The Social Responsibility to Make a Profit!
- By Jon Hellevig
- Jun. 02 2009 00:00
I consider that the social responsibility of all business entities is to make a profit, and that is where the discussion should end. For all the issues subsumed under the subject of Social Responsibility either form part of the issues that amount to profit, or else they are not needed to be taken into consideration. The traditional idea of social responsibility is an idea concocted by the social democrats, who consider businesses as a necessary evil, and the marketing departments of major American firms, willingly utilizing the idea to make virtue out of a necessity. The social democrats developed an idea, now embraced by virtually all European politicians from left to right, of devising a new rule for every problem or goal they could only think of. Thus they have turned Europe into a huge machine churning out rules after rules so that now even the air is polluted by the rules and people are literally suffocating. All responsibility of everybody – save the politicians themselves – is laid down in the minutest details in one or another rule. While responsibility, obligation, liability, is growing, the other side of the equation is forgotten: the right to freedom has disappeared.
The problem is that nobody questions this direction, as soon as one European country comes up with a nutty idea for a new rule, the other 30 or so countries immediately proceed to import the rule to their respective countries. In order to breathe freely I have taken refuge in Russia from the country which wants to be the primus in the class among European countries in inventing rules, namely Finland. But, alas, there is a growing tendency in Russia to admire (at least secretly) the European Union, and is now busy in considering how fast all the European rules can be imported.
We have to stop this tendency. It can be done by speaking up against ideas laying at the foundation of this ill; one such idea is the concept Social Responsibility. I said the social responsibility of a firm is to make a profit. Sounds scary to a eurobureaucrat, but we just have to take a look at the elements that add up to profit in order to understand that here I am only opposing nonsense with sense. For clarity we have we have to enlarge the concept profit with two other considerations: Shareholder value, that is, the idea that we are to make a profit not only now but in the long-term, and risk, that is, not forgetting that profit is a function of the risk. Through considering these three concepts: profit, shareholder value, and risk, we have all that is needed to understand what the real social responsibility is, because through considering risk and long-term shareholder value we automatically include questions of ethical values. I remind that the fact that a firm has to follow the laws of the country can scarcely be assigned under the concept of Social Responsibility, it goes without saying. Risk management and the long-term approach, proper business management, mean that you might take a cost today planning for a future profit. You care about brand image and reputation as part of the quest for long-term success. The need to consider the interest of all its stakeholders follows from the principle of making a profit. The government, the local community and workers are some of the stakeholders. Now the economic crisis shows what happens when proper business management for profit fail. Some firms laid their hands for a fraction of the true value on major plants in towns which live solely of that one entity. In a misconceived show of “social responsibility” the management does not proceed with necessary restructuring, all inefficiencies are kept in order to look good in the eyes of the public. Everybody is induced in a wrong kind of sense of status quo and make plans for the future on a shaky platform that only looks good. Come crisis and the show is over, now want it or not, restructuring has to be done, all the problems that have accumulated have to be dealt with at once and with force. The truly socially responsible firms would have cared about long-term profit 10 years ago and would thus have contributed to adjusting the economy little by little over the years, without these cataclysms.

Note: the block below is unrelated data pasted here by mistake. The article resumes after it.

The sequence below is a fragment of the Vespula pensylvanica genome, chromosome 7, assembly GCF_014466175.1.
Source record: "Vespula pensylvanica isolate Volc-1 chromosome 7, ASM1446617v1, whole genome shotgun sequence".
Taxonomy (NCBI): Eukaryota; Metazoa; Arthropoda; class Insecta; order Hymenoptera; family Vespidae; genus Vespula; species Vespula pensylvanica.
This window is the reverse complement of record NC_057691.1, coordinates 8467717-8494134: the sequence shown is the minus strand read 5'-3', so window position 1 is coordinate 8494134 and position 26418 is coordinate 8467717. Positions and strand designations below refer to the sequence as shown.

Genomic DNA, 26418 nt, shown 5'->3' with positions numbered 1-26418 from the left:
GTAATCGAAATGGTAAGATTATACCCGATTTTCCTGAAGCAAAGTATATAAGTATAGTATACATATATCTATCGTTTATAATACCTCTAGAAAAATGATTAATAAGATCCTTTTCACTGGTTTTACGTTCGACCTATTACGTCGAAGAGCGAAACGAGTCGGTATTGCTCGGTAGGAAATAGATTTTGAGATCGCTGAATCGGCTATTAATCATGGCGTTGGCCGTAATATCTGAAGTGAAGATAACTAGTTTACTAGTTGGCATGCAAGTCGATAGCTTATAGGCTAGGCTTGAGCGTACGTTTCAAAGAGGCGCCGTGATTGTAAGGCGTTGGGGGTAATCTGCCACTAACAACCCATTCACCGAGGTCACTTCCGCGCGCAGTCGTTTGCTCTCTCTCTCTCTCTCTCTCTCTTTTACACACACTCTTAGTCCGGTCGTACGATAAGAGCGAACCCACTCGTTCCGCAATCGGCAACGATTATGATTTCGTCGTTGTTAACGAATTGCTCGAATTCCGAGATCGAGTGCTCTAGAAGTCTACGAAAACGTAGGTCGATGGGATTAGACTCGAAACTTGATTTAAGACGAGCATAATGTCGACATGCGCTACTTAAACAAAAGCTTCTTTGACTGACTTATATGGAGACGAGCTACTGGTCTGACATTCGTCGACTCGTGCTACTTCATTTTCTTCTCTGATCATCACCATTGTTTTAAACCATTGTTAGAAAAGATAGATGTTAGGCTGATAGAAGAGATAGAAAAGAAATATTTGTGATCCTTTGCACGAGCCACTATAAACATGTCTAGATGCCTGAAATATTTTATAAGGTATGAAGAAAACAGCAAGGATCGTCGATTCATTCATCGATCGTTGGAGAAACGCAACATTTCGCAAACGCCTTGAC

And besides, if there is no profit, then there is no tax. And really isn’t it through taxes that the governments get the chance to fulfill their obligations, which really is the one social responsibility it makes sense to discuss - besides the social responsibility of one human in regards to another.